SAFE CAMPING

Some people love the great outdoors and are willing to pitch a tent in the nearest glade and set up a rustic campsite. Other people prefer to camp with all the comforts of home in an RV or trailer. (This is often called “glamping.”) Whatever your preference, being prepared is essential for a safe and successful camping trip.  “Being prepared for emergency situations is critical when people are out in remote areas with limited access to phone service, hospitals and emergency help,” said Don Lauritzen.

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LET YOUR KIDS STOP AND SMELL THE ROSES AT THE ARBORETUM

Are you looking for something that can provide your children a very special opportunity? Something that at the same time will allow them to experience stimulating sensations? The place you seek is right here in Lexington on the campus of the University of Kentucky. The Arboretum is Kentucky’s state botanical garden and includes the Home Demonstration Garden, the Rose Garden and the Fragrance Garden.  Start your exploration with a stop at the Dorotha Smith Oatts Visitor Center, which is open Monday through Friday....

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KEEPING KIDS ACTIVE IN THE SUMMER

Kids these days are heading down the path leading to a sedentary lifestyle, and that makes it important for adults to spark a passion for activity in them. This will keep their bodies, brains and development on track. Summer is the right time to get them moving.

Here are five ways to encourage your kids to live and love an active and healthier lifestyle outdoors.

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disease in which the body mistakenly attacks the pancreatic cells thatmake insulin. It affects about 5 percent of all people with diabetes.


According to the CDC, diabetes and its related complications rack up $245 billion in medical costs, lost work and wages, up from $174 billion in 2010.


Similarly, more than 3 million people in the United Kingdom are being treated for diabetes, an increase of nearly 60 percent in the past 10 years. According to the charity Diabetes UK, the figures show the majority there also have Type 2 diabetes.


Dr. Joan St John, a GP in Brent in northwest London, where diabetes levels are some of the highest in the country, said the condition had become incredibly widespread. She told the BBC News Web site, “It’s very noticeable in that not a week goes by that you don’t make a new diagnosis of diabetes, at least one if not two or three; previously that might have been one a month.”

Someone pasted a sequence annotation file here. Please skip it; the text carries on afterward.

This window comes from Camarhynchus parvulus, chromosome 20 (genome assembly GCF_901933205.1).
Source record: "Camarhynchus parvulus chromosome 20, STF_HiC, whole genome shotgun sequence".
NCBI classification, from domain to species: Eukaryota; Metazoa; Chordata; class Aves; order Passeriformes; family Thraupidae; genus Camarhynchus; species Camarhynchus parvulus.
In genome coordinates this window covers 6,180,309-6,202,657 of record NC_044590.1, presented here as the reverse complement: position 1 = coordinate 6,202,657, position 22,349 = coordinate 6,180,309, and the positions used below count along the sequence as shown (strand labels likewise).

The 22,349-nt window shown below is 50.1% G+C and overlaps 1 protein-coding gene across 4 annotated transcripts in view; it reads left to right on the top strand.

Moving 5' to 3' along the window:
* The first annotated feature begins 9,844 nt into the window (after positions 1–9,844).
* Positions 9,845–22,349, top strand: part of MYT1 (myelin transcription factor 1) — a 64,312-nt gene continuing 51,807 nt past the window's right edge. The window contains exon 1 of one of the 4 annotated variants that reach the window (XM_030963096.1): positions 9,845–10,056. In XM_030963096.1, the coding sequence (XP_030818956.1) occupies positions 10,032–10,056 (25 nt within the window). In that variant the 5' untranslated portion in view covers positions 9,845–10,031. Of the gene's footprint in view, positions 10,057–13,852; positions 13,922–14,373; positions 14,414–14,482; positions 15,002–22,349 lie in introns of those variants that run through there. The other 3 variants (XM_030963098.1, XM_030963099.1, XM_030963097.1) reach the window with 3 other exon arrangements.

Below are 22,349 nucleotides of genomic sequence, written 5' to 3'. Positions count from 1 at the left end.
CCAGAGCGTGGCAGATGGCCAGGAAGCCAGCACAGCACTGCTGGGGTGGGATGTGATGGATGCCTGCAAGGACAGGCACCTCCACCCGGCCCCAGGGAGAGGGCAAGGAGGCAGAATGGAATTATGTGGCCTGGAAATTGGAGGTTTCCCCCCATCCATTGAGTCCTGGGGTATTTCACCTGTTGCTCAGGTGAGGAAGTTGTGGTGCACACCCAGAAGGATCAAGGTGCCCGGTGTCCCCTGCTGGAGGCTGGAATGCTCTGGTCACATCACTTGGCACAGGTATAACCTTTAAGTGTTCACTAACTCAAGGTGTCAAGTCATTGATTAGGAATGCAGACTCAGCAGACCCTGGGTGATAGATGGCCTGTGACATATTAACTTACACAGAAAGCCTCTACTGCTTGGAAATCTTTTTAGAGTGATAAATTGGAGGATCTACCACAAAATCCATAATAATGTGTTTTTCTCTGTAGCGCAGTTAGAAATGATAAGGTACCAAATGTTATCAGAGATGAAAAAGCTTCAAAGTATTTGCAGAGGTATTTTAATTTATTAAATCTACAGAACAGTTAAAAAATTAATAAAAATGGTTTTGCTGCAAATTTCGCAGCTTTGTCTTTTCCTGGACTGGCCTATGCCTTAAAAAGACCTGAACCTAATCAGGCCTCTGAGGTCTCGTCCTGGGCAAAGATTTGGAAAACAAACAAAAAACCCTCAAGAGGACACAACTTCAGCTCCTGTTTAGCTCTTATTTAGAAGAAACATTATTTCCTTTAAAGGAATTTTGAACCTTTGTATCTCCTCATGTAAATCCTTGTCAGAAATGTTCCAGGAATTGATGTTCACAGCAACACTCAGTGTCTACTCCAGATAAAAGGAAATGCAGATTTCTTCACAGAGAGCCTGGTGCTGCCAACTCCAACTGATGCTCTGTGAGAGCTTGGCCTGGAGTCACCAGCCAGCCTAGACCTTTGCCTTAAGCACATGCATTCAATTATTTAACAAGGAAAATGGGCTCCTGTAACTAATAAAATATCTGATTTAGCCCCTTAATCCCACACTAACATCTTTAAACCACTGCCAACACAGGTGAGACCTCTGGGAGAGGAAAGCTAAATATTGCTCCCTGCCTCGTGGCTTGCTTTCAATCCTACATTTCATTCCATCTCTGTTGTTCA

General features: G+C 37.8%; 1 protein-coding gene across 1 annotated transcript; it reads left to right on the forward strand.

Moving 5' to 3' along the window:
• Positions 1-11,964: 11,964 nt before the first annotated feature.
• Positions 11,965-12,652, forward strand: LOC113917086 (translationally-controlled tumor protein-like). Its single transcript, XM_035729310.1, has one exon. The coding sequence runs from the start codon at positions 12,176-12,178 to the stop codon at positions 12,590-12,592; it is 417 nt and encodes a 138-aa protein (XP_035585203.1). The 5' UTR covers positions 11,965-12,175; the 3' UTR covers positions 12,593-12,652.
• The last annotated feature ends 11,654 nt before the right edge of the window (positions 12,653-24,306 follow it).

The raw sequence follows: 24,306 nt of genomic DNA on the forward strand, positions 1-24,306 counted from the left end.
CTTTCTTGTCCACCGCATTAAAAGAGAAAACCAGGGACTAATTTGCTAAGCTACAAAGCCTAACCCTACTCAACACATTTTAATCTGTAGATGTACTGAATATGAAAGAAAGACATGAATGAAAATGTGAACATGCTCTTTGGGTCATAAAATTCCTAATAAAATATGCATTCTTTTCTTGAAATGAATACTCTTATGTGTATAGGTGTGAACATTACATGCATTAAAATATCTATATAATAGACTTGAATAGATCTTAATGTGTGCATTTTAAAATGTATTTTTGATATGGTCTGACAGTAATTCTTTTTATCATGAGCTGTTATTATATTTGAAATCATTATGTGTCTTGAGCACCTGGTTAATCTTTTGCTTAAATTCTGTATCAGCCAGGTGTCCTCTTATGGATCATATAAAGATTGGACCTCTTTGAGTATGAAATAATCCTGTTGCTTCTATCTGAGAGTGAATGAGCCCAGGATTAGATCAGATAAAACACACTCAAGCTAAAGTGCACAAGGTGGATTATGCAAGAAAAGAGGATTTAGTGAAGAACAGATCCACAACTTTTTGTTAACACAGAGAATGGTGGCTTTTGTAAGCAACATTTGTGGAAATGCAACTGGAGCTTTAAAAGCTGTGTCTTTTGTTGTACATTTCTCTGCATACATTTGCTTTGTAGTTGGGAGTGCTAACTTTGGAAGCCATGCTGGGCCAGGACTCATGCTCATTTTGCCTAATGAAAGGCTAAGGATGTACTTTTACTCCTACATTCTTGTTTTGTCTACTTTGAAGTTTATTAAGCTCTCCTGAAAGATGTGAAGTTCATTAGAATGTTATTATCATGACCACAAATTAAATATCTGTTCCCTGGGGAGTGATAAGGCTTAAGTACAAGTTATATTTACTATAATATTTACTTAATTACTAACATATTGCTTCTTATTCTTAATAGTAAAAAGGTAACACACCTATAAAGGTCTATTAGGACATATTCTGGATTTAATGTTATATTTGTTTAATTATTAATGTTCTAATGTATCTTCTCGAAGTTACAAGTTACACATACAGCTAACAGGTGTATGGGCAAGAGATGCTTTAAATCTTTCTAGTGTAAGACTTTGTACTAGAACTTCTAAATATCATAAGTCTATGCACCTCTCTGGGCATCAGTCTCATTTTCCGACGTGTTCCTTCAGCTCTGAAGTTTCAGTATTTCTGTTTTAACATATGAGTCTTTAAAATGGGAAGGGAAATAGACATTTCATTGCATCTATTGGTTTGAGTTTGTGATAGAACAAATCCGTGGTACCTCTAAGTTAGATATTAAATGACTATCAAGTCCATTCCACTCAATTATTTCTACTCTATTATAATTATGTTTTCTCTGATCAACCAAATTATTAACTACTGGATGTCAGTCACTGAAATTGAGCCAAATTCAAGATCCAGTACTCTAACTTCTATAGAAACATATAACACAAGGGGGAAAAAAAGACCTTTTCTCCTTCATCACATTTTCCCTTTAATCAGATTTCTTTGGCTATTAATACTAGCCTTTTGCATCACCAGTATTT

Diabetes has reached epidemic proportions in the United States. It is partly due to a lack of exercise and sugary diets. According to the American Diabetes Association, diabetes kills more than 71,000 people a year. If the current state continues, one in three Americans will have diabetes by the year 2050. The condition over time can lead to limb amputations, blindness and kidney failure, among many other complications.


Over 29 million American adults have diabetes. And a quarter of them don’t even know it. That’s up from 26 million in 2010, according to the Centers for Disease Control and Prevention (CDC), and represents more than 9 percent of the population.


According to Ann Albright, director of the division of diabetes translation at the CDC, these new numbers are alarming and underscore the need for an increased focus on reducing the burden of diabetes in this country. The CDC makes its estimates based on a national sample of Americans who are asked whether they have been diagnosed with diabetes and give blood samples. They are not asked specifically what type of diabetes they have, but the vast majority have Type 2 diabetes, which is often caused by poor diet and lack of exercise.


Type 1 diabetes, usually diagnosed in childhood, is an autoimmune

DIABETES IS ON THE RISE

HARLEENA SINGH

Harleena Singh is a professional freelance writer with a background in teaching and education. She has a keen interest in food and health related issues and can be approached through her website freelancewriter.co. Checkout her blog and network with her on Google+, Twitter, and Facebook.

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